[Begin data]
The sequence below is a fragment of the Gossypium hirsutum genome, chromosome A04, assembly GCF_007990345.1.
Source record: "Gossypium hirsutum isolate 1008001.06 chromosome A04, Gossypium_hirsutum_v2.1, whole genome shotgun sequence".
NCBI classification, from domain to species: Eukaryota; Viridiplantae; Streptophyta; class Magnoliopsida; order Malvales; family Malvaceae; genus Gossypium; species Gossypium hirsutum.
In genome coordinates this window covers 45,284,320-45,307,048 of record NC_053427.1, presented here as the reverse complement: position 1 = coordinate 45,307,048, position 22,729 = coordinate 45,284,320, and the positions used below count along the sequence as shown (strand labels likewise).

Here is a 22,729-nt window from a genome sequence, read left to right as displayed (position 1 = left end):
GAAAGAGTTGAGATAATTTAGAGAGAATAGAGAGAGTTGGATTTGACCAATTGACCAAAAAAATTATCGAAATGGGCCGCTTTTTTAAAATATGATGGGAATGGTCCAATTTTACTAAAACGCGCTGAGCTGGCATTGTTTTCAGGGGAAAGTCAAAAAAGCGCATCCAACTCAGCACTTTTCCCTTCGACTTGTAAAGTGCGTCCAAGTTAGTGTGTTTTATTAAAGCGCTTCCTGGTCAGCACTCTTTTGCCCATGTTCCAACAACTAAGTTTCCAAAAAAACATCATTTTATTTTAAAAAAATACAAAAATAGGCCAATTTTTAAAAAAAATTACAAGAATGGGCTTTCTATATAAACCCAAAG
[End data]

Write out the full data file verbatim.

The sequence below is a fragment of the Gossypium hirsutum genome, chromosome A04, assembly GCF_007990345.1.
Source record: "Gossypium hirsutum isolate 1008001.06 chromosome A04, Gossypium_hirsutum_v2.1, whole genome shotgun sequence".
NCBI classification, from domain to species: Eukaryota; Viridiplantae; Streptophyta; class Magnoliopsida; order Malvales; family Malvaceae; genus Gossypium; species Gossypium hirsutum.
In genome coordinates this window covers 45,284,320-45,307,048 of record NC_053427.1, presented here as the reverse complement: position 1 = coordinate 45,307,048, position 22,729 = coordinate 45,284,320, and the positions used below count along the sequence as shown (strand labels likewise).

Here is a 22,729-nt window from a genome sequence, read left to right as displayed (position 1 = left end):
GAAAGAGTTGAGATAATTTAGAGAGAATAGAGAGAGTTGGATTTGACCAATTGACCAAAAAAATTATCGAAATGGGCCGCTTTTTTAAAATATGATGGGAATGGTCCAATTTTACTAAAACGCGCTGAGCTGGCATTGTTTTCAGGGGAAAGTCAAAAAAGCGCATCCAACTCAGCACTTTTCCCTTCGACTTGTAAAGTGCGTCCAAGTTAGTGTGTTTTATTAAAGCGCTTCCTGGTCAGCACTCTTTTGCCCATGTTCCAACAACTAAGTTTCCAAAAAAACATCATTTTATTTTAAAAAAATACAAAAATAGGCCAATTTTTAAAAAAAATTACAAGAATGGGCTTTCTATATAAACCCAAAG